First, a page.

A Conversation for Zeno's Paradox

Zeno's Paradox ignores the changes in time?

Post 1


Where T = Time, D is Distance, S is Speed, and
T = D / S
D = S x T
S = D / T.

If we're concentrating on time, how is is measured? T = D / S

Time is defined in relation to distance and speed.

Zeno's paradox can apply equally well to time as to distance. Where any thing (i.e. point in space, point in time) is different to another thing there must another thing between those two things which is neither of them... if there wasn't, then the two things would not be seperate and would be one thing :D

Where PiT is a "Point in Time"

T = PiT[2] - PiT[1]

and T is expressed in a particular unit of measurement.

There isn't really anything here for anyone to argue about. What is T? It depends on how you measure your time, and how accurately you can identify any specific point in time.

If you want to specify the time of a train service, then T is measured in minutes, and expressed as a time in (perhaps) the 24 hour clock format.

If the Liverpool to Manchester train arrives at platform 1 in Patricroft at 15:45, it isn't late until 15:46 comes round. There are 60 whole seconds for it to be on time. Why they can't manage to be on time every time given that much lee way is beyond me... but let's imagine there is a good reason why First Northwestern find that amount of time insufficient to provide a reliable service....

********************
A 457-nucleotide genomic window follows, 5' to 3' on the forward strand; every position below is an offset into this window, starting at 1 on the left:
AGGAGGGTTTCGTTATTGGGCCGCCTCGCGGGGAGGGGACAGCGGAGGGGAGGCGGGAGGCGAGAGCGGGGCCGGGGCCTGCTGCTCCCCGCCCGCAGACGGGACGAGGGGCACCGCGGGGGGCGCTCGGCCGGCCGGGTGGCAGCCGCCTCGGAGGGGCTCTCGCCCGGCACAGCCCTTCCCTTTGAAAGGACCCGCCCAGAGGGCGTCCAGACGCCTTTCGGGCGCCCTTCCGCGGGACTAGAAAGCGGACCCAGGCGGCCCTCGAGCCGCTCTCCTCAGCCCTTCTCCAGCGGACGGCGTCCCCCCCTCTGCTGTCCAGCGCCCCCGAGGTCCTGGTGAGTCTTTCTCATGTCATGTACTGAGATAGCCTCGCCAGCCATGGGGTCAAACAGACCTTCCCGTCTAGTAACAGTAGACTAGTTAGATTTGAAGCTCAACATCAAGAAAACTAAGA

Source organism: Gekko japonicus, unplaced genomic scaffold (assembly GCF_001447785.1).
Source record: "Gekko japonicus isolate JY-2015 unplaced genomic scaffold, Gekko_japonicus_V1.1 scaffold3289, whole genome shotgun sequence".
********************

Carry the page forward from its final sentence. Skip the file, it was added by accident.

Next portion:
Why not simply increase the amount of time they have in which to be on time? Easy, use miliseconds as the unit of emasurement smiley - smiley Now they have 1000 times more time slots available for arrival....

Key: Complain about this post

Zeno's Paradox ignores the changes in time?

Write an Entry

"The Hitchhiker's Guide to the Galaxy is a wholly remarkable book. It has been compiled and recompiled many times and under many different editorships. It contains contributions from countless numbers of travellers and researchers."

Write an entry
Read more